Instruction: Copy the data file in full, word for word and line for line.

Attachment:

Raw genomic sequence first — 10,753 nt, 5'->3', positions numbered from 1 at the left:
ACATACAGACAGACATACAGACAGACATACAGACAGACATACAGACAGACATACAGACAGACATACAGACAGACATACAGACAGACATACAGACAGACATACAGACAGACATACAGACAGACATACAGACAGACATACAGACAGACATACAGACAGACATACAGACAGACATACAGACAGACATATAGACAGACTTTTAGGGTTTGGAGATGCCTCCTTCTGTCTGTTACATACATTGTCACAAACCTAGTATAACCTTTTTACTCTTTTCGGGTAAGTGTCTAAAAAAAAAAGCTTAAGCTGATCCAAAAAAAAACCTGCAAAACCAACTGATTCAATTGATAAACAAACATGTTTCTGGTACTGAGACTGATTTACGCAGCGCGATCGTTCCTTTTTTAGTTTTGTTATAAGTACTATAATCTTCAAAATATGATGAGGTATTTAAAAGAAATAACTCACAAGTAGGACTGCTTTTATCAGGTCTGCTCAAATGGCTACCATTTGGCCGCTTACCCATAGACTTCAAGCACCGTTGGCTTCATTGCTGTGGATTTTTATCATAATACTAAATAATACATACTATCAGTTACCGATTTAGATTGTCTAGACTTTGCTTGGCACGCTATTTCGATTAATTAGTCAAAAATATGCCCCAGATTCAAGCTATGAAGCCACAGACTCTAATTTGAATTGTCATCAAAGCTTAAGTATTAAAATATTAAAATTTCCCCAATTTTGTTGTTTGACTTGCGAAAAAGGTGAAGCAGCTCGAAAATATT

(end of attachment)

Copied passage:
Raw genomic sequence first — 10,753 nt, 5'->3', positions numbered from 1 at the left:
ACATACAGACAGACATACAGACAGACATACAGACAGACATACAGACAGACATACAGACAGACATACAGACAGACATACAGACAGACATACAGACAGACATACAGACAGACATACAGACAGACATACAGACAGACATACAGACAGACATACAGACAGACATACAGACAGACATACAGACAGACATATAGACAGACTTTTAGGGTTTGGAGATGCCTCCTTCTGTCTGTTACATACATTGTCACAAACCTAGTATAACCTTTTTACTCTTTTCGGGTAAGTGTCTAAAAAAAAAAGCTTAAGCTGATCCAAAAAAAAACCTGCAAAACCAACTGATTCAATTGATAAACAAACATGTTTCTGGTACTGAGACTGATTTACGCAGCGCGATCGTTCCTTTTTTAGTTTTGTTATAAGTACTATAATCTTCAAAATATGATGAGGTATTTAAAAGAAATAACTCACAAGTAGGACTGCTTTTATCAGGTCTGCTCAAATGGCTACCATTTGGCCGCTTACCCATAGACTTCAAGCACCGTTGGCTTCATTGCTGTGGATTTTTATCATAATACTAAATAATACATACTATCAGTTACCGATTTAGATTGTCTAGACTTTGCTTGGCACGCTATTTCGATTAATTAGTCAAAAATATGCCCCAGATTCAAGCTATGAAGCCACAGACTCTAATTTGAATTGTCATCAAAGCTTAAGTATTAAAATATTAAAATTTCCCCAATTTTGTTGTTTGACTTGCGAAAAAGGTGAAGCAGCTCGAAAATATT